Theme: A Life of Trouble
In this week’s lessons the psalmist teaches us to pray in desperate circumstances.
Scripture: Psalm 70:1-5
What is immediately apparent about Psalm 70 is that the writer is in serious trouble and that he is calling on God to help him quickly before it is too late. We do not know what his trouble was, though it clearly had to do with enemies who were not only mocking him, saying, “Aha! Aha!” (v. 3), but were also seeking to take his life (v. 2). With the exception of the years in which David was hiding from King Saul and the time, much later, when he was forced to flee Jerusalem due to the rebellion of his son Absalom, we do not know what these specific dangers might have been. But we discern from this as well as from other psalms that David faced such dangers much of the time.
That is an important thing to notice. I remind you, as I did when we were looking at Psalm 40, that David was the beloved king of Israel, who reigned powerfully and well for forty years. He was installed, blessed and approved by God, who called him “a man after his own heart” (1 Sam. 13:14). David was nearly always in close fellowship with God. Yet he had constant troubles and was in nearly constant danger for his life. In Psalm 40 he described himself as having been stuck in a pit from which he was unable to escape and in which he might die.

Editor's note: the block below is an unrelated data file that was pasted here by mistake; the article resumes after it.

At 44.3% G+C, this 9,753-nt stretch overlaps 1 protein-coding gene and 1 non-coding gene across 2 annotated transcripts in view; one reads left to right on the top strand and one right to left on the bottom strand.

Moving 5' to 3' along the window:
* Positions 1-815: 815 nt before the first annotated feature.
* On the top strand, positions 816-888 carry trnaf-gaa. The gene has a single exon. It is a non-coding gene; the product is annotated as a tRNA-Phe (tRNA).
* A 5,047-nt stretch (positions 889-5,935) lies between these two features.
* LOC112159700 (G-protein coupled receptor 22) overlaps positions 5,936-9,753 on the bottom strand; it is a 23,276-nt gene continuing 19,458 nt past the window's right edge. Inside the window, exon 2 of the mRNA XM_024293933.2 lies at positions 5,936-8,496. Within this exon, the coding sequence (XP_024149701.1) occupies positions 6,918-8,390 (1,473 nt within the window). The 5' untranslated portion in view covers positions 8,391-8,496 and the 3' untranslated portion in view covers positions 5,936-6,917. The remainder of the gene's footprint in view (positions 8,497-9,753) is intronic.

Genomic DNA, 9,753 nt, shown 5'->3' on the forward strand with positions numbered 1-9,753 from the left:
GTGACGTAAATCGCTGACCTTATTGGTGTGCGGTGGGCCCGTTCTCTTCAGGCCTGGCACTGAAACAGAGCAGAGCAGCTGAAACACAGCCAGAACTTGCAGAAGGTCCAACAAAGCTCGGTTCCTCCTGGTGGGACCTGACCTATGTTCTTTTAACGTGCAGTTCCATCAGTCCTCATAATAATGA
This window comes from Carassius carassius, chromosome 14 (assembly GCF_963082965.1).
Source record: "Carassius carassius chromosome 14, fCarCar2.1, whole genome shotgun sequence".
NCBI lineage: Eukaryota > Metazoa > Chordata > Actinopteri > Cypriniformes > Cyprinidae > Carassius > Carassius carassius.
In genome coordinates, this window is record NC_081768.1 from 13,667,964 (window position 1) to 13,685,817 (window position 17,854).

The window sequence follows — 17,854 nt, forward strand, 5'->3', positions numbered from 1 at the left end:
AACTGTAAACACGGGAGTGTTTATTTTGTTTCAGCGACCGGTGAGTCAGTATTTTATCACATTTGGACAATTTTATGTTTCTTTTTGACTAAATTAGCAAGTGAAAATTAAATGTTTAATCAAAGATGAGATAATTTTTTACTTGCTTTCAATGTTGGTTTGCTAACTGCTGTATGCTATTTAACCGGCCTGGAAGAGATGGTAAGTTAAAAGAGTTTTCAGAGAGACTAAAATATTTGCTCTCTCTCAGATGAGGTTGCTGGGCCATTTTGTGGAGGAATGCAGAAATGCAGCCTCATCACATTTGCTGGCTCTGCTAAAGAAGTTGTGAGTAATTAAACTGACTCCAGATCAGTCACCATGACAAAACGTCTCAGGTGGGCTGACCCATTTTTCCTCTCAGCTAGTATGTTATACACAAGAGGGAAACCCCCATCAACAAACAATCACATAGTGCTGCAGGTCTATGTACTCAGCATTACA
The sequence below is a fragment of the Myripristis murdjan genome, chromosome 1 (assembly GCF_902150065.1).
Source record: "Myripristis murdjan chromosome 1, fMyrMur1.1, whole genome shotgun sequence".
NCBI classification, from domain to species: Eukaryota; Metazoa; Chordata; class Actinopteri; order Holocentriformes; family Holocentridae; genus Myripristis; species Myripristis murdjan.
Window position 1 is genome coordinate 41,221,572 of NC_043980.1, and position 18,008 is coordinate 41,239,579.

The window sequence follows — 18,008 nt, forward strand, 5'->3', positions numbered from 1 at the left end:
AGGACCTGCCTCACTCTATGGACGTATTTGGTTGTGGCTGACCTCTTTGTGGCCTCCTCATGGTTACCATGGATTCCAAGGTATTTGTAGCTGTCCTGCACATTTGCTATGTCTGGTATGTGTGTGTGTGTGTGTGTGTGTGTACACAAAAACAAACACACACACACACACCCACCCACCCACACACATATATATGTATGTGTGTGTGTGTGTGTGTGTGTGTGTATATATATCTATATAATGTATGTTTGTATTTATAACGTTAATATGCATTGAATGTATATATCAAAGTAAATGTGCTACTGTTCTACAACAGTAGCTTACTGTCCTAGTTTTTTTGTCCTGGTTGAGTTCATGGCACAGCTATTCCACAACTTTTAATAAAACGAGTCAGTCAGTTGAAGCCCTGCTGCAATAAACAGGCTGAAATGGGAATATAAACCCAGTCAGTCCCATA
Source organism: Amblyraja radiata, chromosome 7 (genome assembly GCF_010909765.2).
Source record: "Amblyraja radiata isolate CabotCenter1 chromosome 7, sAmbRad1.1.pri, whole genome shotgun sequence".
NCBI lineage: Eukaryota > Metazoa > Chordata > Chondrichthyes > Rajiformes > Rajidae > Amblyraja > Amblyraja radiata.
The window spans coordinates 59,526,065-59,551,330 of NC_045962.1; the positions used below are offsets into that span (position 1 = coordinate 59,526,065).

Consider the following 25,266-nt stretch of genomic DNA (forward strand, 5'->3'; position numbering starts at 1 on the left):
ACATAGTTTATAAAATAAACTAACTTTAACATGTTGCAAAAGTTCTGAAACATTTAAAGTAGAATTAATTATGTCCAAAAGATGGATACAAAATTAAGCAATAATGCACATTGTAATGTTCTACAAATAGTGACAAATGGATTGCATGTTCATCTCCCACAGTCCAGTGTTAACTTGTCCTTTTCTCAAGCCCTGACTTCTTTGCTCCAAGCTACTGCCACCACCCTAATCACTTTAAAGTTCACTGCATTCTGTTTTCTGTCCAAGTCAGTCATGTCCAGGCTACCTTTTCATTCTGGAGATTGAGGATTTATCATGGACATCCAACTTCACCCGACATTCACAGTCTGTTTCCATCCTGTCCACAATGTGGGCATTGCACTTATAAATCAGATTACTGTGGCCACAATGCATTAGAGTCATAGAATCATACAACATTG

If that was true for David, should we be surprised that it is often our experience too? Should we be astonished that troubles, dangers, enemies and even muddy pits are our frequent lot in life?
We should not even be surprised if our situation seems desperate, as is David’s case here. Look how often he uses the word “hasten” or its synonyms. The idea occurs twice in verse 1: “Hasten, O God, to save me; O LORD, come quickly to help me.” Then it occurs twice more at the end of the psalm, in verse 5: “Come quickly to me, O God…O LORD, do not delay.” Four times in just five verses! Have you ever felt like that? I am sure you have. It may be a situation at work or in your family. It may involve a serious illness. You may be telling God, “I need help now. If you don’t step in and help me right away, it will be too late.” You may even be saying, “If I don’t get some relief from this immediately, I think I am going to crack up.”
How do we know the prayer in Psalm 70 is urgent?
Why is it important to notice David faced danger most of his life?
Reflection: What dangers or troubles have you faced in the past, or are dealing with now? Recount what you know is true about God, and make David’s prayer from this psalm your own.